images: Picasso, Portrait of Gertrude Stein (1906); Courbet, Burial at Ornans (1849)
Conventions define how to do things correctly — trim the hedges, choose an outfit for an evening at the opera or the racetrack, how much to tip the server. They also define or constrain productions in the arts — writing a short story or a sonnet, performing a Brahms quintet, participating in an Andean flute group. We might define a convention as a stylized but unwritten rule of performance. A tradition is an extended set of conventions for a given area of performance. We can refer to traditions of classical German chamber composition, Japanese landscape painting, or hiphop street performance. A conventional act or performance, then, is one that directly and consistently expresses the relevant conventions.
So — at any given time, a particular set of conventions drive the creation of works of culture and guide the interpretation of the product. These conventions are somehow embedded in the community of creators, viewers, and critics. And innovation, breaking or stretching the rules, creates the possibility of novelty and creativity within the process. It is important to notice, though, that conventions generally don’t govern every aspect of a performance. The convention of the sonnet mandates a form and meter and gives some constraint on subject. But it would certainly be possible to write a sonnet in deviant meter in praise of a farm tractor; the audience would be able to make sense of the production. So the artist always has a degree of freedom within the tradition.
I find several specific ideas to be useful in analyzing cultural conventions and their products — in particular, “idiom”, “voice”, and “novelty”. Within a given medium, there is an existing stock of shorthand ways of expressing an artistic or symbolic idea. We may refer to these modes of expression as “idioms” of the genre. When the stranger in the 1950s western is wearing a black hat, the audience understands he is the villain. When the soundtrack swells in an ominous minor key the audience knows there is trouble coming. These idioms aren’t natural signifiers; rather, they are conventions of the B movie. So the idioms of a genre are a particularly direct form of convention within the semiotics of the genre.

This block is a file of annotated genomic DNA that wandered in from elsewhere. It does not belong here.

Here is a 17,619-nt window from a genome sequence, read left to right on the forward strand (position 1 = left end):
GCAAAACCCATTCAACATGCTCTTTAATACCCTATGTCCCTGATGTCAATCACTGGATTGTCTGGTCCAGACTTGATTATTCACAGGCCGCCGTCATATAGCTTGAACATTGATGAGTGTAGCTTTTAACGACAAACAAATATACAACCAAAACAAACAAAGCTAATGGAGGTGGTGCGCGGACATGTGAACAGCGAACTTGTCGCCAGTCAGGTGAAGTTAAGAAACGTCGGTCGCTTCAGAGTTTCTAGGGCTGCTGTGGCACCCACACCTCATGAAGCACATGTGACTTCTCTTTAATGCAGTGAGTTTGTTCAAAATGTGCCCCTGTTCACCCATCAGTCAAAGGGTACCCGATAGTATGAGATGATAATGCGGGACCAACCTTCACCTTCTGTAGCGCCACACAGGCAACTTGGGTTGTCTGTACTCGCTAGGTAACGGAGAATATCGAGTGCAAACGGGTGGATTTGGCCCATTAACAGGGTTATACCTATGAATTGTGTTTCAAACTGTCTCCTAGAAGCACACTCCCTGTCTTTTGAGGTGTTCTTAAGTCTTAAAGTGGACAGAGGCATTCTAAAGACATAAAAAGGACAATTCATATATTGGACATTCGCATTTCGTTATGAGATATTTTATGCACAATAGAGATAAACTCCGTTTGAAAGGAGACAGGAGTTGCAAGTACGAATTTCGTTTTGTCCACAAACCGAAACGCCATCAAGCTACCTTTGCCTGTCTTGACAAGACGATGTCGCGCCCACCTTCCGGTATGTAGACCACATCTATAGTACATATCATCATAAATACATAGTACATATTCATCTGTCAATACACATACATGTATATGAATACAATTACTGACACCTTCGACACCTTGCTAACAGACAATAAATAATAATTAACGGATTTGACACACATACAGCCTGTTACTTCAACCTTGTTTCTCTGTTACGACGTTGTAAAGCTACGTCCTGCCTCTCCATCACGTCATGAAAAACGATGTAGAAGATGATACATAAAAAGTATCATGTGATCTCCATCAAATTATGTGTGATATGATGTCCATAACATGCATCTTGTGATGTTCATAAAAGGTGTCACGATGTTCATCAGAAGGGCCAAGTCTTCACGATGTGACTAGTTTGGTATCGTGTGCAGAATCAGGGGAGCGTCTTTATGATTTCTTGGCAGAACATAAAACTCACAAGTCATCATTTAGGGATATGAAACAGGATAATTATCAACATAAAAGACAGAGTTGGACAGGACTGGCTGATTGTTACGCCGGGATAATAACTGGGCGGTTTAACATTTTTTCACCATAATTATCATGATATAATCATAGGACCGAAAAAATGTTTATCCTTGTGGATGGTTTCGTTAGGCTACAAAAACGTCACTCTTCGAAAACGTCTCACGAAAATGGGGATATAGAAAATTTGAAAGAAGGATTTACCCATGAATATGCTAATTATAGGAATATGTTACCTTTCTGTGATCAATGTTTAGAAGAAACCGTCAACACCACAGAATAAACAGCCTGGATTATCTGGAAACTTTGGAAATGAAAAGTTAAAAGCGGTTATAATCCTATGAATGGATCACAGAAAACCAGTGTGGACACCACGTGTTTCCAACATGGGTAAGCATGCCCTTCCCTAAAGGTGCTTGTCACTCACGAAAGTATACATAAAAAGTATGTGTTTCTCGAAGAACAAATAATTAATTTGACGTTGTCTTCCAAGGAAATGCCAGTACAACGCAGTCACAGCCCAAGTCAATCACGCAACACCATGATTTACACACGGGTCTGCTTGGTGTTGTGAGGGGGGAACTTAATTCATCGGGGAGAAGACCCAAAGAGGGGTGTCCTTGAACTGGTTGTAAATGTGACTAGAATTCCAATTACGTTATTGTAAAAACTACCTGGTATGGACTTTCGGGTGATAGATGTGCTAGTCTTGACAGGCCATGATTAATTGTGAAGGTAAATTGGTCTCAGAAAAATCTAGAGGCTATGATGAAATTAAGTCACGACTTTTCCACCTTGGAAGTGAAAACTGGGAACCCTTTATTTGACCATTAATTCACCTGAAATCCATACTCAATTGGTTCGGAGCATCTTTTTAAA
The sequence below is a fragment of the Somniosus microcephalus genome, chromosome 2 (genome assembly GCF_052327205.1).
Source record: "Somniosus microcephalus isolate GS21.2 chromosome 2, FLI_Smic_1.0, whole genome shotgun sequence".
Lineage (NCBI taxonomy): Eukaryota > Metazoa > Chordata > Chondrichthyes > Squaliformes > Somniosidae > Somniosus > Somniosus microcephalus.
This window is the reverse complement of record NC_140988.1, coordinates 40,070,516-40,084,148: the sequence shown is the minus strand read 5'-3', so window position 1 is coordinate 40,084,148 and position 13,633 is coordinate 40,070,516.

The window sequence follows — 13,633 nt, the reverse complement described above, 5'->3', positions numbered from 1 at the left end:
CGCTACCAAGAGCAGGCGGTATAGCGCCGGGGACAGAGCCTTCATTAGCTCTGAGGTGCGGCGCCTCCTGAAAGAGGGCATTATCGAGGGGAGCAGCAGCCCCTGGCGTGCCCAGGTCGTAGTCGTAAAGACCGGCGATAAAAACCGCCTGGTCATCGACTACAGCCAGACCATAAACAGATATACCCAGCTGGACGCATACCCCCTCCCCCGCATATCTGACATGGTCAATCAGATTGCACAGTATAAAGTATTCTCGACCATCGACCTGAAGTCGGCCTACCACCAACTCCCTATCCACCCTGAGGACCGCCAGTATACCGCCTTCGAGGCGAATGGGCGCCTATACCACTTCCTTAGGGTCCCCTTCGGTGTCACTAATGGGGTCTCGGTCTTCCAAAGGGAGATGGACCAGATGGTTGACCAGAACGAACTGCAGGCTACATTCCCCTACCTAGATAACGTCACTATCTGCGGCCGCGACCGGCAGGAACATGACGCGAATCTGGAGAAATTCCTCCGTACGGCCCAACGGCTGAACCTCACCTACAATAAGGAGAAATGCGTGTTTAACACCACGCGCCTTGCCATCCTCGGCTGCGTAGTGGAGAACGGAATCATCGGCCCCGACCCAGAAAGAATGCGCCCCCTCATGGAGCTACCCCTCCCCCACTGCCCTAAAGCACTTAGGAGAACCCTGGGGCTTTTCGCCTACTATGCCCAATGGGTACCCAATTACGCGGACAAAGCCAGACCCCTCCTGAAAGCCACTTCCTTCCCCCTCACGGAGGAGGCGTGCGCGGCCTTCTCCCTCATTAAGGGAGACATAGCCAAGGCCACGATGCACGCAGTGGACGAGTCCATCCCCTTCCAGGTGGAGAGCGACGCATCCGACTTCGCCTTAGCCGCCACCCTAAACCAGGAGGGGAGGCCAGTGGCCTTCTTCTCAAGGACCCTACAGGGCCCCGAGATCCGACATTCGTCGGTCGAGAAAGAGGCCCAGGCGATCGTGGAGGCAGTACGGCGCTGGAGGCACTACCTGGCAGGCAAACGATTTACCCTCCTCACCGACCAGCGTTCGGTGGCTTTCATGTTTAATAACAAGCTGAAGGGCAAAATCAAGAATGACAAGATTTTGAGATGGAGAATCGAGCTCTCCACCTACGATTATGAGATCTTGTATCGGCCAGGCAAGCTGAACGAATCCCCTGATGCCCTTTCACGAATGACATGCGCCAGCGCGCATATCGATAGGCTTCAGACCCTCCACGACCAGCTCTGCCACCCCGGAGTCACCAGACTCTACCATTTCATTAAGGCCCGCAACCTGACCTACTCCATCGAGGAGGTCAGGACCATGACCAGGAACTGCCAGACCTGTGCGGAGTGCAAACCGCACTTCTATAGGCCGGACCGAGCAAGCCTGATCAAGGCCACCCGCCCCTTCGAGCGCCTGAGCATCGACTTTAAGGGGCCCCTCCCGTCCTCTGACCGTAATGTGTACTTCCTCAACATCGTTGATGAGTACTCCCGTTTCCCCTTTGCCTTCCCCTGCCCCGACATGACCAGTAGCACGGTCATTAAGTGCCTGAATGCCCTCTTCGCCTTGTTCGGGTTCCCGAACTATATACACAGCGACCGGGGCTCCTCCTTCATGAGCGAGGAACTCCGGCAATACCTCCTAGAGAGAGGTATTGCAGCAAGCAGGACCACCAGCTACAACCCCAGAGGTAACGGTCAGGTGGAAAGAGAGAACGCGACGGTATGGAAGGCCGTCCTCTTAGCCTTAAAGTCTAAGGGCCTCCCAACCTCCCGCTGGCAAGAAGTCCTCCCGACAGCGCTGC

“Voice” is a counterpart of originality. It is the intangible “signature” that the individual artist brings to his or her work — what Eisenstein brings to many of his films, distinctive from Bergman and Kurosawa. Voice represents a kind of consistency over time, but it is not defined by homage to tradition; instead, it is an expression of the specific sensibility of the individual artist, the specific way in which this artist forges together his/her material and vision within the resources of the genre and its conventions. Eisenstein’s films aren’t formulaic, even though one can recognize a common sensibility running through them.
What about novelty and creativity? Novelty is the break outside of convention that the artist brings to the production in order to express a particular idea or perspective in a new and forceful way — for example, the transition from sepia to color in The Wizard of Oz. The original and genuinely creative artist or writer finds ways of bringing novelty and his/her own originality into the production, giving the audience new and unexpected insights and ideas. The element of innovation needs to point the audience towards its signification without relying wholly on the existing traditions of reading. (Picasso’s portrait above of Gertrude Stein displeased some friends of the writer because “it doesn’t resemble Gertrude Stein.” Picasso is said to have replied, “It will.”)